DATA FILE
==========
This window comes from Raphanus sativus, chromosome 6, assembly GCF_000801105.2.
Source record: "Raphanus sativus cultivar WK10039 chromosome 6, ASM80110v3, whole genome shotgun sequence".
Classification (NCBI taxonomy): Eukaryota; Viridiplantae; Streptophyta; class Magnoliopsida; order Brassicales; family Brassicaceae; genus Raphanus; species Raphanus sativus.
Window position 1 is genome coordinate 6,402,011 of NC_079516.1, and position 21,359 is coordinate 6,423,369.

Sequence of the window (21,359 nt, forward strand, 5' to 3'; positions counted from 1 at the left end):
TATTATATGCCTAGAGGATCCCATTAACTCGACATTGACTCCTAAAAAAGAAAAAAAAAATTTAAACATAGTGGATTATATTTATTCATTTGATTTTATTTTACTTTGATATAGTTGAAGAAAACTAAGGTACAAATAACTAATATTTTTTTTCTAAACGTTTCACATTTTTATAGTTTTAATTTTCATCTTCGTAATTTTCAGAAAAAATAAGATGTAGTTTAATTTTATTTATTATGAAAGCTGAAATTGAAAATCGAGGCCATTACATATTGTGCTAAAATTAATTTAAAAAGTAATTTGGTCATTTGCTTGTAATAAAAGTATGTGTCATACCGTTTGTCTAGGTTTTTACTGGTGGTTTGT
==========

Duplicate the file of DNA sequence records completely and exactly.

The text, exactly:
This window comes from Raphanus sativus, chromosome 6, assembly GCF_000801105.2.
Source record: "Raphanus sativus cultivar WK10039 chromosome 6, ASM80110v3, whole genome shotgun sequence".
Classification (NCBI taxonomy): Eukaryota; Viridiplantae; Streptophyta; class Magnoliopsida; order Brassicales; family Brassicaceae; genus Raphanus; species Raphanus sativus.
Window position 1 is genome coordinate 6,402,011 of NC_079516.1, and position 21,359 is coordinate 6,423,369.

Sequence of the window (21,359 nt, forward strand, 5' to 3'; positions counted from 1 at the left end):
TATTATATGCCTAGAGGATCCCATTAACTCGACATTGACTCCTAAAAAAGAAAAAAAAAATTTAAACATAGTGGATTATATTTATTCATTTGATTTTATTTTACTTTGATATAGTTGAAGAAAACTAAGGTACAAATAACTAATATTTTTTTTCTAAACGTTTCACATTTTTATAGTTTTAATTTTCATCTTCGTAATTTTCAGAAAAAATAAGATGTAGTTTAATTTTATTTATTATGAAAGCTGAAATTGAAAATCGAGGCCATTACATATTGTGCTAAAATTAATTTAAAAAGTAATTTGGTCATTTGCTTGTAATAAAAGTATGTGTCATACCGTTTGTCTAGGTTTTTACTGGTGGTTTGT